Partisans Feel They Are Entitled To Their Own Facts

rick-scottYesterday I wrote about Oliver Stone’s selective use of history to sell a pre-existing narrative about the 20th century. Today I’d like to explore how partisan outlets like think tanks create facts to support their own narratives. Bloomberg has an interesting piece concerning some recent polling done in Florida.

The right-wing think tank The James Madison Institute has a new poll out claiming that 59 percent of Floridians oppose the extension of Medicaid benefits that Gov Rick Scott just authorized. Do 59 percent of Florida residents actually feel this way? Probably not. The poll was specifically designed to generate the results the think tank wanted. It’s a ‘push poll.’

First, let’s discuss why this poll is a push poll. It starts by priming respondents with questions about the national debt and the size of Florida’s existing Medicaid budget.

Then it gives an inaccurate description of the terms of the expansion. Poll respondents were told that Medicaid currently covers people earning up to 100 percent of the federal poverty line. That’s not true: In Florida, the limit for adults is 56 percent of FPL, and you must have dependent children to qualify. Respondents also heard that after three years, the state would be on the hook for “more than 10 percent” of the cost of newly eligible adults. That’s not true, either: The state’s share would be exactly 10 percent.

Finally, instead of asking for a straight yes-or-no answer, the pollster asked if respondents favored Medicaid expansion “even if it results in tax hikes and spending cuts.” This isn’t a poll designed to figure out how Floridians feel about the Medicaid expansion; it’s one designed to get them to say they oppose it, so the organization commissioning the poll can say it’s unpopular.

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7 Responses to Partisans Feel They Are Entitled To Their Own Facts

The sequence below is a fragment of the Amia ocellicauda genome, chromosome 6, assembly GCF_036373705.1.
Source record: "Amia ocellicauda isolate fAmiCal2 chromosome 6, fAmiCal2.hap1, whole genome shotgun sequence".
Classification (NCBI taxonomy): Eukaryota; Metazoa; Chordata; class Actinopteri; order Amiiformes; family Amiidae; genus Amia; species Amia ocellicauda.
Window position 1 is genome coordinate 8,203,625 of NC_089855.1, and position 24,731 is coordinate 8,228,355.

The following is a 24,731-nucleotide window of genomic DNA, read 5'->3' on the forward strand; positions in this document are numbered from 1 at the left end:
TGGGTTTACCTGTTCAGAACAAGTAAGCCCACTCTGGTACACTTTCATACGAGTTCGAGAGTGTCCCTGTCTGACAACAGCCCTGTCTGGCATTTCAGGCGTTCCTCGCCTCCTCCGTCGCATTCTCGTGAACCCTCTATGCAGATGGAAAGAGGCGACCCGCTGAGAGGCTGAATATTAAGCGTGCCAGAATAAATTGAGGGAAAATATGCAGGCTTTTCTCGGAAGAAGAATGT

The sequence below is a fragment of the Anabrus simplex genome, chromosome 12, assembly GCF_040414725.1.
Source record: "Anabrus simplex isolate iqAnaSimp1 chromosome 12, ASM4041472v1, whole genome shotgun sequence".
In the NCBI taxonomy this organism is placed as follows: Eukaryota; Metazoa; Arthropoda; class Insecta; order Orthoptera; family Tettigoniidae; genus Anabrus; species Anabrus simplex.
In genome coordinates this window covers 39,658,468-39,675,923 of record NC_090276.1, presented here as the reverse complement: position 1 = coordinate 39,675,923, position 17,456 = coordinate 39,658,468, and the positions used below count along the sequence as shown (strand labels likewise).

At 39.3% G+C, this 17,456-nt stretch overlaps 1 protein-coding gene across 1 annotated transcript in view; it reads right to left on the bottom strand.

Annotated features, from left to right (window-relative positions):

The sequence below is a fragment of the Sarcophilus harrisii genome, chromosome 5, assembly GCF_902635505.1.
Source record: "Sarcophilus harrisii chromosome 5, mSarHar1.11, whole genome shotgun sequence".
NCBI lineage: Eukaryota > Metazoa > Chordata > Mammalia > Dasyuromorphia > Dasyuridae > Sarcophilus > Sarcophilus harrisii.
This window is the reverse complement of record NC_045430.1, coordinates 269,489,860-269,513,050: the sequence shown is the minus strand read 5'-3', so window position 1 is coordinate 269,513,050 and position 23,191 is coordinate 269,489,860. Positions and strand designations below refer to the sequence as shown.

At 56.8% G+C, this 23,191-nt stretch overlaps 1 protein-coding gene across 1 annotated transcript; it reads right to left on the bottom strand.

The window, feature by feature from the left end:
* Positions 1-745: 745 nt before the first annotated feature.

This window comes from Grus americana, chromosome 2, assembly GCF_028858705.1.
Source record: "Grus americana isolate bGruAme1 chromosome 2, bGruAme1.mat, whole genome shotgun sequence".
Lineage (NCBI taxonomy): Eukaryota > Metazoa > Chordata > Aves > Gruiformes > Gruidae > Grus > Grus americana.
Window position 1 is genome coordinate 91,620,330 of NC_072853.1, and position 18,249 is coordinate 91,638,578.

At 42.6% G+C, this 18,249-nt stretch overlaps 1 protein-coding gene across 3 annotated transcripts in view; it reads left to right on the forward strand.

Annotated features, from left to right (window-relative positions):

1. chankyr says:

    The purveyors of news and stats are largely to blame for misinformation, but the consumers of info bear some culpability as well. A lot of research into behavioral economics/psychology has provided evidence that people generally are guided by their emotions, first impressions, and held opinions when digesting information. We tend to buy into the stats that support the narratives that we have faith in, and not surprisingly, a lot of political effort is put into perpetuating and molding narratives and providing supportive figures for them. It actually takes quite a bit of energy to critically analyze the info we consume. I think learning about biases, acknowledging the fallibility of our memories, questioning the core values which bind the groups of which we are members, etc,, leave a lot of people in a position of uncomfortable ambiguity. However, it is that far-off culture of critical info consumers which is needed to stop shenanigans like this and improve our democratic process as a whole.

    • Absolutely. Confirmation bias is a powerful force. We all desire to be told, ‘you’re right.’

      I enjoy reading about behavioral economics very much myself. Thanks for your comment.

  2. This topic is of special interest to me. The basic problem is not that people distort the truth or even lie outright, it’s how news is reported. The blame here falls squarely on the mainstream media, which remains the largest disseminator of public information. Although the quantity and diversity of news has increased since the Golden Age of Murrow and Cronkite, the quality has greatly diminished in my opinion. Corporate consolidation and the pressure to compete for advertising revenues has supplanted the critically important societal role of the Fourth Estate. When journalists are more concerned about their business concerns than they are about getting the story straight, the result is a flood of journalistic trash that most people have little time or inclination to sift through. I will also submit that this unfortunate situation in modern journalism didn’t happen by accident, and I offer the disturbing image of Fox News as an example.

  3. john zande says:

    It really is a sorrowful state of affairs when you simply can’t trust any poll. Sure, some are better than others, but the likes of Rasmussen (and friends like this The James Madison Institute poll) lessen effective public discourse. Almost everyone can point to some poll that supports their point of view… and that’s dangerous.

  4. Barneysday says:

    There’s an old saying that says, “statistics lie, and statistictians are liars.” It means that you tell me the results you desire, and I can make the numbers work. That’s why we all should constantly be dubious of any sort of “poll” results.

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